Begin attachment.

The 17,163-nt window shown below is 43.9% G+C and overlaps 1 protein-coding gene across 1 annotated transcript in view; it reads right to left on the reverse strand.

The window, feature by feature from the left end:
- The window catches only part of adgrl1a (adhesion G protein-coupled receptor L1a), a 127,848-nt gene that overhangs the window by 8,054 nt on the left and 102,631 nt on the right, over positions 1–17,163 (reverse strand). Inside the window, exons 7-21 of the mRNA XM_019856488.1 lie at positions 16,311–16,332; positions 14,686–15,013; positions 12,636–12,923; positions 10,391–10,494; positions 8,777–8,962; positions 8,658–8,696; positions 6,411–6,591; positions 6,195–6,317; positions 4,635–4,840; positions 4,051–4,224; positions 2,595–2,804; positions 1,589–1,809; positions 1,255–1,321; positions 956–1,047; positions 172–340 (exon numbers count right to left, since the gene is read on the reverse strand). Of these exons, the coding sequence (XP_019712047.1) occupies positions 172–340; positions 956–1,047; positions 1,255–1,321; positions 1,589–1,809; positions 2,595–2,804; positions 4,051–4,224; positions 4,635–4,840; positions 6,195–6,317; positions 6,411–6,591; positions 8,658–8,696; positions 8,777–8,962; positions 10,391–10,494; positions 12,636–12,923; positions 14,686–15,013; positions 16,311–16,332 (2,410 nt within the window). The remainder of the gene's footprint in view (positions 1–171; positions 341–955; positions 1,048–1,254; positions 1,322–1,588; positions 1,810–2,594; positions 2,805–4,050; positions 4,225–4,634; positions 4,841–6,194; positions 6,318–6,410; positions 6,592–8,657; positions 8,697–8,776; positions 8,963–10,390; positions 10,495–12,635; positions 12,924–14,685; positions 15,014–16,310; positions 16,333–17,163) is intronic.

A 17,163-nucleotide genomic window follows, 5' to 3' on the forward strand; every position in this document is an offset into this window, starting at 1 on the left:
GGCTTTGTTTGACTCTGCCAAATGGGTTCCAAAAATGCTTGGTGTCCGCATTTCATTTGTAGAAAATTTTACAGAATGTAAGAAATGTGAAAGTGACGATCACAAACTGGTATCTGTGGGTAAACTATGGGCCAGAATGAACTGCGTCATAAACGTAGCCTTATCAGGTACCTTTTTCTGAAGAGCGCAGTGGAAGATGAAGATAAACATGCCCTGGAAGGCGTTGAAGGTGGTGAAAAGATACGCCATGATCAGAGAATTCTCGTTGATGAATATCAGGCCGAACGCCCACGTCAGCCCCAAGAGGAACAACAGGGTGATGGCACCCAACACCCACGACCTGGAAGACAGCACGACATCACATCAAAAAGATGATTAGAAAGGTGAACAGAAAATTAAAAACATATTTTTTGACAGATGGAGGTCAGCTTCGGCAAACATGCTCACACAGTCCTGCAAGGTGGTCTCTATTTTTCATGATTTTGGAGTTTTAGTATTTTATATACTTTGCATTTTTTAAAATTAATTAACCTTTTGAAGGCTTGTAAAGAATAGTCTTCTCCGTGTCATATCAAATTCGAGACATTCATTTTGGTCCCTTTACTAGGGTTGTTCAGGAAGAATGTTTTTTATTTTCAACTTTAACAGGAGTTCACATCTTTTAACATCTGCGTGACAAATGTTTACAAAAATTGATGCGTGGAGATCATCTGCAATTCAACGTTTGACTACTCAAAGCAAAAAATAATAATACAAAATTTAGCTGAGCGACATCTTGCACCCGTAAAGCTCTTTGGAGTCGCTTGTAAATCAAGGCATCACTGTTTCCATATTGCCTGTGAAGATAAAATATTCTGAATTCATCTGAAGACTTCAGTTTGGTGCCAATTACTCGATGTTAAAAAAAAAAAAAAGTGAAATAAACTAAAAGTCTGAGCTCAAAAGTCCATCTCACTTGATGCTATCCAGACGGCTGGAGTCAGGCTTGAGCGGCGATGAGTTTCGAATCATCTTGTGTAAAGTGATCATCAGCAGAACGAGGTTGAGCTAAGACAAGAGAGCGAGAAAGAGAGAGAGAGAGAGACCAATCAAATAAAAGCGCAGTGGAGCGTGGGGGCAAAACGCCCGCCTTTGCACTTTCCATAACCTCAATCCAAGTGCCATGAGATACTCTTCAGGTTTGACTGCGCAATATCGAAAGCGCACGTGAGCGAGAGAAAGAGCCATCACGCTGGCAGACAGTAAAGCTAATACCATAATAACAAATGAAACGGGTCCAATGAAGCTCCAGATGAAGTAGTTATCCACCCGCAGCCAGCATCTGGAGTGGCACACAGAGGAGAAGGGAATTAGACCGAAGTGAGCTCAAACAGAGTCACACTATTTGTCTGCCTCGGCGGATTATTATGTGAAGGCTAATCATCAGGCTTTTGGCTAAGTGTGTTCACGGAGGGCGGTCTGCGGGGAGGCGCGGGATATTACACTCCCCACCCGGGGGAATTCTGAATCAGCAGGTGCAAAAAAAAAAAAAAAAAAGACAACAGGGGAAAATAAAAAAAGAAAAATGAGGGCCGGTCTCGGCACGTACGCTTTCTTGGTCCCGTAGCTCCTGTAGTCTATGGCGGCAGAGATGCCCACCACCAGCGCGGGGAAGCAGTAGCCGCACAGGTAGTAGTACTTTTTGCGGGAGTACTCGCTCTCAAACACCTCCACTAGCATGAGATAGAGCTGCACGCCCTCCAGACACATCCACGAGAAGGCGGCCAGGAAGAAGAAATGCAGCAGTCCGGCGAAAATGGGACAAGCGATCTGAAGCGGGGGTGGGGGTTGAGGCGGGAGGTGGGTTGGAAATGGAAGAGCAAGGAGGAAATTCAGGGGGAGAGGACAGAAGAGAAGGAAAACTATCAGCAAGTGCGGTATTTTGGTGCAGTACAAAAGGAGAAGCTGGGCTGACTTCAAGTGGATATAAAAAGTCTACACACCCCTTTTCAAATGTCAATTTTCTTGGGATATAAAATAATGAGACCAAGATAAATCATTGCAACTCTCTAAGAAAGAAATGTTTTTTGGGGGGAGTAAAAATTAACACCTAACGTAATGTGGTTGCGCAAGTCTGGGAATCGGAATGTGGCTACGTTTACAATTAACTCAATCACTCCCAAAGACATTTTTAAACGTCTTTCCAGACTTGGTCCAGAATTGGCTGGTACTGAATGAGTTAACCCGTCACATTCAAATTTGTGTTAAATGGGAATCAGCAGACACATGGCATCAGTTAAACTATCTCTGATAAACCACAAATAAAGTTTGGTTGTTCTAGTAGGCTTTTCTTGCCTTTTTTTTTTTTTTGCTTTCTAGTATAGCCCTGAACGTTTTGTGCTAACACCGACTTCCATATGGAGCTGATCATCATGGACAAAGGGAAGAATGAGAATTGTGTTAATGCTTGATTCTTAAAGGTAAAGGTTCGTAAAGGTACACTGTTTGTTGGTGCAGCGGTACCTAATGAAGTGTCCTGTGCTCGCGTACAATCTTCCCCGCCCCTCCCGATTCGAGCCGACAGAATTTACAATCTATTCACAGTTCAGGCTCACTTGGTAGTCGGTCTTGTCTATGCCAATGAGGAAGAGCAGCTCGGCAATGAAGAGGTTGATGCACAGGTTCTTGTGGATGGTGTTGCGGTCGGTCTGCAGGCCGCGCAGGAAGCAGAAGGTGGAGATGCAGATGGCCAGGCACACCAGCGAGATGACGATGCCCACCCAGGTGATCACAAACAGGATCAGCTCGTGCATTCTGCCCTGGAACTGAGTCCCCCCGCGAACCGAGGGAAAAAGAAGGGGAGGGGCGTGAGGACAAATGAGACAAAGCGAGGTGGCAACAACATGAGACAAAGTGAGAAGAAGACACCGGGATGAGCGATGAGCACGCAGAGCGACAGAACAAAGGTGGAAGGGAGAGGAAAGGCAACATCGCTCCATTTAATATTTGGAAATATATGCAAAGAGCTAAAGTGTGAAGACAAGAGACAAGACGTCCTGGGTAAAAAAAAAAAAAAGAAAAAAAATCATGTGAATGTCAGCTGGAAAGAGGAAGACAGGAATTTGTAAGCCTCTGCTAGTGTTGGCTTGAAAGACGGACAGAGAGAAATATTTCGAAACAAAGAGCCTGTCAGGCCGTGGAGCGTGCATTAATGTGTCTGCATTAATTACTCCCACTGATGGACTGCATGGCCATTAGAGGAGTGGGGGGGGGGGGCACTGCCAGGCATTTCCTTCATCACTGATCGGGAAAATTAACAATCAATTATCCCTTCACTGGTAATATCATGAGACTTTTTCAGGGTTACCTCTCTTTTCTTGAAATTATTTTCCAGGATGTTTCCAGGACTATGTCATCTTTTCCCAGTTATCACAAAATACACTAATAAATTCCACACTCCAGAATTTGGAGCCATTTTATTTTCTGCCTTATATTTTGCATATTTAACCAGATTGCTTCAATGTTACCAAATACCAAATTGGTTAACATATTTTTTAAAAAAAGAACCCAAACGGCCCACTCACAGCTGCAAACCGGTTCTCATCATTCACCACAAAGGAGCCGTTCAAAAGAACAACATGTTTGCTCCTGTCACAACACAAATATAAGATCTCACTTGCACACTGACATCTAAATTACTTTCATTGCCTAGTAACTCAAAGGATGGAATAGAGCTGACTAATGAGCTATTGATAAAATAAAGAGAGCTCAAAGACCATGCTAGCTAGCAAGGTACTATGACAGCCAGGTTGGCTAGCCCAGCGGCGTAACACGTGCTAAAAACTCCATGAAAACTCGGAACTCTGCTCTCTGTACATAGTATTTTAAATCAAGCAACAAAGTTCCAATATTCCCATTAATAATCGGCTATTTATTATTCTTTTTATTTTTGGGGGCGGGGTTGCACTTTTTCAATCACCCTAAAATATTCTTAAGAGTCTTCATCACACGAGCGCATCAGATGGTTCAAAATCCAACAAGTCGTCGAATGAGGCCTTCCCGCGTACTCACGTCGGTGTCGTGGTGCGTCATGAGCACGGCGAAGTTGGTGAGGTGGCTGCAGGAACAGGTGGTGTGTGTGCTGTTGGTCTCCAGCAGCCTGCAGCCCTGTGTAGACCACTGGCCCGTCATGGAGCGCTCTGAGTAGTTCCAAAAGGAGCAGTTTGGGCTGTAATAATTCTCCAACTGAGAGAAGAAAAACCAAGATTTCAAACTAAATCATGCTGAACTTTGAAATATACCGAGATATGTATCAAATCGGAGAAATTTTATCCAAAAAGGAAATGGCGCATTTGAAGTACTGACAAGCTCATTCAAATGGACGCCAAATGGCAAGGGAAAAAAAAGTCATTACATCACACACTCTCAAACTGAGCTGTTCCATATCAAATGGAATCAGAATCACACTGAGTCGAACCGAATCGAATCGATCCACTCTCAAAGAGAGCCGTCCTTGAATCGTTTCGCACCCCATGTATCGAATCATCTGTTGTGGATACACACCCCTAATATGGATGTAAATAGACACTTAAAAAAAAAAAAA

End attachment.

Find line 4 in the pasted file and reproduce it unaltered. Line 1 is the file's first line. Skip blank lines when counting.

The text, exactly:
A 17,163-nucleotide genomic window follows, 5' to 3' on the forward strand; every position in this document is an offset into this window, starting at 1 on the left: